It is back to the drawing board for the White House in filling empty seats on the Federal Reserve Board of Governors. Nominee Nellie Liang has withdrawn from consideration to avoid being left in “professional limbo” during a protracted confirmation process. It may well have been an accurate assessment of what she would face. The nomination of Marvin Goodfriend has dragged on since first being put forward in November 2017. He had to be renominated in January 2018 at the start of a new Congressional session and fared poorly in his nomination hearing in February. While he was narrowly approved by the Senate Banking Committee for a confirmation vote by the full Senate, that vote has never been scheduled. Thus, Goodfriend’s nomination requires refreshing at the start of the 2019 Congressional year. Unless President Trump nominates him again – which seems doubtful at this point – there are once more two unfilled terms for Governor (ending January 31, 2024 and 2030).
While the White House may have plenty of options on who to nominate, it may find it difficult to thread the needle of finding someone whom the President would consider sufficiently loyal to his interests while also being both suitable for the Board and capable of navigating the confirmation process. The confirmation hearing invariably includes questions under oath about support for the independence of the central bank that would be at odds with someone too deeply connected to the Trump Administration.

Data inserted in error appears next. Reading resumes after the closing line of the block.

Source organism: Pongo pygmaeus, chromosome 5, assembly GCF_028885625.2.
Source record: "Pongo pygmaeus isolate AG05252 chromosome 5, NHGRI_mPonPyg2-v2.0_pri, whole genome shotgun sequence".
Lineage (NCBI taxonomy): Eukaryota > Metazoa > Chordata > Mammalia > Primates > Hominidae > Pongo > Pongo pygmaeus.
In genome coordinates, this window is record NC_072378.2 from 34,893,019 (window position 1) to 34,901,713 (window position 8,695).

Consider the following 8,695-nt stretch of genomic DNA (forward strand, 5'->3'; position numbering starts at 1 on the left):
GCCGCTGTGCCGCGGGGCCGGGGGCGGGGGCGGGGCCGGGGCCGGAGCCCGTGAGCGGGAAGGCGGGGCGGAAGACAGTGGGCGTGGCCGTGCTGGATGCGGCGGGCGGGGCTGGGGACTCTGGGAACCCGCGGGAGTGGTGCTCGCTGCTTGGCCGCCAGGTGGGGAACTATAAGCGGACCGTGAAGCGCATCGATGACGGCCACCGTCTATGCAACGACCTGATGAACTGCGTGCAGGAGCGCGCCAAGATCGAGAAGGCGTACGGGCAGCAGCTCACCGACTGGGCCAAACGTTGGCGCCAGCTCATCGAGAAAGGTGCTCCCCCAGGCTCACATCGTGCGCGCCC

I would anticipate that nominations for the Board will get scant attention as long as the partial federal government shutdown lingers. Even if a name or two is put forward by the White House, the Senate will have little attention to spare until it is resolved.
It is undesirable that the Board remain understaffed and stretched in performing its assigned duties. However, it has been years since all the seats were full and having two empty ones is not a crisis. Should one of the current governors leave, that could change.
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